The yellow line represents the high-man's drive to the net, while the blue line represents the low-man's cycle up the boards. Yes, I'm an artist. As you can see, this movement pulls the penalty killers lower in the zone and opens up a ton of room for Dennis Seidenberg to shoot. The Caps manage to kill off this power play, though they did give up a couple quality chances (and another right after the penalty expired, for good measure). In the first game of the season series, the Caps weren't so lucky.

This time it didn't take the Bruins long to find the back of the net, and they had the Caps chasing for most of the (brief) power play. One thing that stands out is how aggressive the Bruins point men were at shooting the puck. Once they got a shooting lane, they took a shot. There wasn't a lot of playing around.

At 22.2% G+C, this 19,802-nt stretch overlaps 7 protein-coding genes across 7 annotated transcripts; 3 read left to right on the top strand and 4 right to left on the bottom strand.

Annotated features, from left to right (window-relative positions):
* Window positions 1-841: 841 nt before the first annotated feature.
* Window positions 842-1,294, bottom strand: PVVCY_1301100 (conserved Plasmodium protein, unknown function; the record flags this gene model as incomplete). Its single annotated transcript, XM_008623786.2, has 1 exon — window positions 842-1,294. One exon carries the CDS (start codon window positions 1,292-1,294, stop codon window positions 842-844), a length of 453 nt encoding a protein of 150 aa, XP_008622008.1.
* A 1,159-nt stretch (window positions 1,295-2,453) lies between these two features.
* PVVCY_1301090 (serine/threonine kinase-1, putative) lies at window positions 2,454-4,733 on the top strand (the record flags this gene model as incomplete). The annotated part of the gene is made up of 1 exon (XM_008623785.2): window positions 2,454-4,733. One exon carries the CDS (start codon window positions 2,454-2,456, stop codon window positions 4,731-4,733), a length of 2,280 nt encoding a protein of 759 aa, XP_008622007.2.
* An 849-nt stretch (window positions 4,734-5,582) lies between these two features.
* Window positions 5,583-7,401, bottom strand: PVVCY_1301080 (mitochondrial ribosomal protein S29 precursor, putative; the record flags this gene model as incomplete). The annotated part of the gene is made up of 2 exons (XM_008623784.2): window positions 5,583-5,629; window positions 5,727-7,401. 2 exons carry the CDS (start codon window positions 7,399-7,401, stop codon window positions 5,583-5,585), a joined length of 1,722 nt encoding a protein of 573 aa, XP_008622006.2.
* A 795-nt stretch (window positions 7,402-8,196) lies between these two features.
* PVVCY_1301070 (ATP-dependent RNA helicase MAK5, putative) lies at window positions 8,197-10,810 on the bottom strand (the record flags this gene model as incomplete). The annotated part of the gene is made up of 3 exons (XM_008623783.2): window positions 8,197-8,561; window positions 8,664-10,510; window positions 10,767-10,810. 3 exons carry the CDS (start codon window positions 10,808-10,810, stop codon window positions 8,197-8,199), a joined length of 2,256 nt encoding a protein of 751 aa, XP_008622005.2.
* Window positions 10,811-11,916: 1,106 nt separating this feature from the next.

Right away, we see the familiar three-man-high set up. Bergeron is on the near boards, with Seidenberg at center-point and Corvo on the far side. You'll notice that both low-men are right by the crease, rather than set up vertically looking for the high tip. That's basically the extent of the variation the Bruins showed the Caps in their power play this season.


As with the power play above, Bergeron sends the puck down low and then drives towards the net. There are two Bruins forwards in the yellow circle on top of the crease, with the third forward, Tyler Seguin, off to the side looking for a backdoor pass. Corvo sees a shooting lane and puts the puck on net, forcing Vokoun to fight off a puck through traffic. After a couple of Corvo shot attempts, the puck ends up with Seguin in the corner. Seguin feeds Marchand behind the net, and here is where things break down for the Caps.